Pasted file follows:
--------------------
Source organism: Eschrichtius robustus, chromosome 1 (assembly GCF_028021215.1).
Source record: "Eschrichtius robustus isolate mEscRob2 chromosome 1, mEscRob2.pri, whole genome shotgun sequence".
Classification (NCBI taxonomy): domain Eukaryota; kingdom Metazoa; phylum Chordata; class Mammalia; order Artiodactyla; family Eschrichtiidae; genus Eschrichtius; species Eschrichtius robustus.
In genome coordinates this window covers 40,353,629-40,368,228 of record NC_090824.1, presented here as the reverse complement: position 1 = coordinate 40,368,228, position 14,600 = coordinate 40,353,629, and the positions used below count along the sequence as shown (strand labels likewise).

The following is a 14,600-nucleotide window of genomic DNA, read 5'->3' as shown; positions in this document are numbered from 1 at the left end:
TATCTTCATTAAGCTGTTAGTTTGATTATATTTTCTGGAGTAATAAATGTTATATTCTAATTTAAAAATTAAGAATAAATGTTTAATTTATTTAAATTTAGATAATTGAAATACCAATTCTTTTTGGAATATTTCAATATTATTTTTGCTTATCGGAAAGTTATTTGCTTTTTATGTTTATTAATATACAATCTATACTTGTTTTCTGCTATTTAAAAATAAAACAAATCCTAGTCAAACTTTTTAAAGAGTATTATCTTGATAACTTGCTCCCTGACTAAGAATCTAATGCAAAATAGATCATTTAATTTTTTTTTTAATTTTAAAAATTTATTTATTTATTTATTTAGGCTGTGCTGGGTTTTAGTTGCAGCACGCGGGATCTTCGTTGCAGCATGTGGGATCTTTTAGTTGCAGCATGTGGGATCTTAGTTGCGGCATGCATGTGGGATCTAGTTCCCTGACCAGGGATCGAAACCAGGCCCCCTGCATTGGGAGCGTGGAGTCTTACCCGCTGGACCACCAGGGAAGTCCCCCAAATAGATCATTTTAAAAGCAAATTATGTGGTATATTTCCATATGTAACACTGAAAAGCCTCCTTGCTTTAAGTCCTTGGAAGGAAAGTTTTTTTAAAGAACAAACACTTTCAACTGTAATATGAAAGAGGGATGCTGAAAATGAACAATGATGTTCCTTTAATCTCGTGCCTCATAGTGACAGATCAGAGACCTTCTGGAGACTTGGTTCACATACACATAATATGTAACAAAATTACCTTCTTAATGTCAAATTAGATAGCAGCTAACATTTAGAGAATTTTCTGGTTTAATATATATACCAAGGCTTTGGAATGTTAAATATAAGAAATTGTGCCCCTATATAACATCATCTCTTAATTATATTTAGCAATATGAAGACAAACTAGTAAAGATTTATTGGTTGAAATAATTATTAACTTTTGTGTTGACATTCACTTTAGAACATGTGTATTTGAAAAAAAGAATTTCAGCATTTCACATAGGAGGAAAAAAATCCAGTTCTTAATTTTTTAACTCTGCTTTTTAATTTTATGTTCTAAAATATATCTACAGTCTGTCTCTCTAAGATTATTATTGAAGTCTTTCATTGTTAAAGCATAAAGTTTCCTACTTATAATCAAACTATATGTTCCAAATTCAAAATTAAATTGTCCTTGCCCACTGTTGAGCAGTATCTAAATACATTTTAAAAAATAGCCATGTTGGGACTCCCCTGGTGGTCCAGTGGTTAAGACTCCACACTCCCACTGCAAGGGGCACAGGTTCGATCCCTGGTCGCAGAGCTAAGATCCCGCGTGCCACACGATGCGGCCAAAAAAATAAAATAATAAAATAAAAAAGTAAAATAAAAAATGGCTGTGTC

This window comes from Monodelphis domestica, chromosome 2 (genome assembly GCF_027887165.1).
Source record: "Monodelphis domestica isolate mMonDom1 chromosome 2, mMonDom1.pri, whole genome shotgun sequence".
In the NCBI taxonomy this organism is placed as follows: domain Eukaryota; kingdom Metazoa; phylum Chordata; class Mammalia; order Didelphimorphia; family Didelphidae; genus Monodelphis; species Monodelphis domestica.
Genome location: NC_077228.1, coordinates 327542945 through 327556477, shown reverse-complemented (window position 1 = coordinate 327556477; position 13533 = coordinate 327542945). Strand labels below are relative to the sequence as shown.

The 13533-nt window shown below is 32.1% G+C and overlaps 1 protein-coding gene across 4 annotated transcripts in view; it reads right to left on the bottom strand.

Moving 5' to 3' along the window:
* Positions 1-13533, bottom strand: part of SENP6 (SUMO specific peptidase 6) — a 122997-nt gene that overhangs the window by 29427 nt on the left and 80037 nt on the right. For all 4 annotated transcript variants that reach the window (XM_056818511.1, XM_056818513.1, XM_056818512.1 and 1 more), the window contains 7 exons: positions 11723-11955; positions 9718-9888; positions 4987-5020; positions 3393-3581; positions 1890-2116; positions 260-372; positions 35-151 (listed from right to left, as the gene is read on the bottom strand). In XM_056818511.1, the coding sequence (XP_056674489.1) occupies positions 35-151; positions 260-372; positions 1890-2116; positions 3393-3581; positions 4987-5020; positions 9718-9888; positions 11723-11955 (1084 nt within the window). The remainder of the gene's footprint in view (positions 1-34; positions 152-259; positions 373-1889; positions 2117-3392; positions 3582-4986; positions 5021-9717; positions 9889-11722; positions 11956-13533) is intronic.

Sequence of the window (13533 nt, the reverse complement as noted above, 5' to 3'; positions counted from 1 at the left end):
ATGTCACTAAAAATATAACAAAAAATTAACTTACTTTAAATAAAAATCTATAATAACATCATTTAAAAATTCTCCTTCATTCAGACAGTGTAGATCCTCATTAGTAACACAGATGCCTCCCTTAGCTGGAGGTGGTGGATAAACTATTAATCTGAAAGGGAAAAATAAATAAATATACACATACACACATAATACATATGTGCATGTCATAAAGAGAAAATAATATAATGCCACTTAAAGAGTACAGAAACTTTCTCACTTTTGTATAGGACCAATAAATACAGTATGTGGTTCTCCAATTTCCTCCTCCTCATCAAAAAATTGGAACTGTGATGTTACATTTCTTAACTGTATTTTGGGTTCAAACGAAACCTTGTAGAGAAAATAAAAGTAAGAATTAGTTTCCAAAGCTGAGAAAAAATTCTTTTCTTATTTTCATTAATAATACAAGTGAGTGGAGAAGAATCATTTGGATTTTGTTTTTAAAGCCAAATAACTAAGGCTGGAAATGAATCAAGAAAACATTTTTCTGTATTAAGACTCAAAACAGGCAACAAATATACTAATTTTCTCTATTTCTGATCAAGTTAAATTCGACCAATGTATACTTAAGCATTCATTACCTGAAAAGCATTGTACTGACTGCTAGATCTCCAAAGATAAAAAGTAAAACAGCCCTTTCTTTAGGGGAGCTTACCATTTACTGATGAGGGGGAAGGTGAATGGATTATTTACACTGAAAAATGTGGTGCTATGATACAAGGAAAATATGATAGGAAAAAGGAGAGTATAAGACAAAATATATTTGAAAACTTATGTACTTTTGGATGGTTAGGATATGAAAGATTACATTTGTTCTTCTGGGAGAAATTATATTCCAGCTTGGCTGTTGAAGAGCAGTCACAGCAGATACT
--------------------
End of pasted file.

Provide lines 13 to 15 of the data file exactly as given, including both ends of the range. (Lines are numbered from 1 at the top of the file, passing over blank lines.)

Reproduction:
* Positions 1-13533, bottom strand: part of SENP6 (SUMO specific peptidase 6) — a 122997-nt gene that overhangs the window by 29427 nt on the left and 80037 nt on the right. For all 4 annotated transcript variants that reach the window (XM_056818511.1, XM_056818513.1, XM_056818512.1 and 1 more), the window contains 7 exons: positions 11723-11955; positions 9718-9888; positions 4987-5020; positions 3393-3581; positions 1890-2116; positions 260-372; positions 35-151 (listed from right to left, as the gene is read on the bottom strand). In XM_056818511.1, the coding sequence (XP_056674489.1) occupies positions 35-151; positions 260-372; positions 1890-2116; positions 3393-3581; positions 4987-5020; positions 9718-9888; positions 11723-11955 (1084 nt within the window). The remainder of the gene's footprint in view (positions 1-34; positions 152-259; positions 373-1889; positions 2117-3392; positions 3582-4986; positions 5021-9717; positions 9889-11722; positions 11956-13533) is intronic.

Sequence of the window (13533 nt, the reverse complement as noted above, 5' to 3'; positions counted from 1 at the left end):
ATGTCACTAAAAATATAACAAAAAATTAACTTACTTTAAATAAAAATCTATAATAACATCATTTAAAAATTCTCCTTCATTCAGACAGTGTAGATCCTCATTAGTAACACAGATGCCTCCCTTAGCTGGAGGTGGTGGATAAACTATTAATCTGAAAGGGAAAAATAAATAAATATACACATACACACATAATACATATGTGCATGTCATAAAGAGAAAATAATATAATGCCACTTAAAGAGTACAGAAACTTTCTCACTTTTGTATAGGACCAATAAATACAGTATGTGGTTCTCCAATTTCCTCCTCCTCATCAAAAAATTGGAACTGTGATGTTACATTTCTTAACTGTATTTTGGGTTCAAACGAAACCTTGTAGAGAAAATAAAAGTAAGAATTAGTTTCCAAAGCTGAGAAAAAATTCTTTTCTTATTTTCATTAATAATACAAGTGAGTGGAGAAGAATCATTTGGATTTTGTTTTTAAAGCCAAATAACTAAGGCTGGAAATGAATCAAGAAAACATTTTTCTGTATTAAGACTCAAAACAGGCAACAAATATACTAATTTTCTCTATTTCTGATCAAGTTAAATTCGACCAATGTATACTTAAGCATTCATTACCTGAAAAGCATTGTACTGACTGCTAGATCTCCAAAGATAAAAAGTAAAACAGCCCTTTCTTTAGGGGAGCTTACCATTTACTGATGAGGGGGAAGGTGAATGGATTATTTACACTGAAAAATGTGGTGCTATGATACAAGGAAAATATGATAGGAAAAAGGAGAGTATAAGACAAAATATATTTGAAAACTTATGTACTTTTGGATGGTTAGGATATGAAAGATTACATTTGTTCTTCTGGGAGAAATTATATTCCAGCTTGGCTGTTGAAGAGCAGTCACAGCAGATACT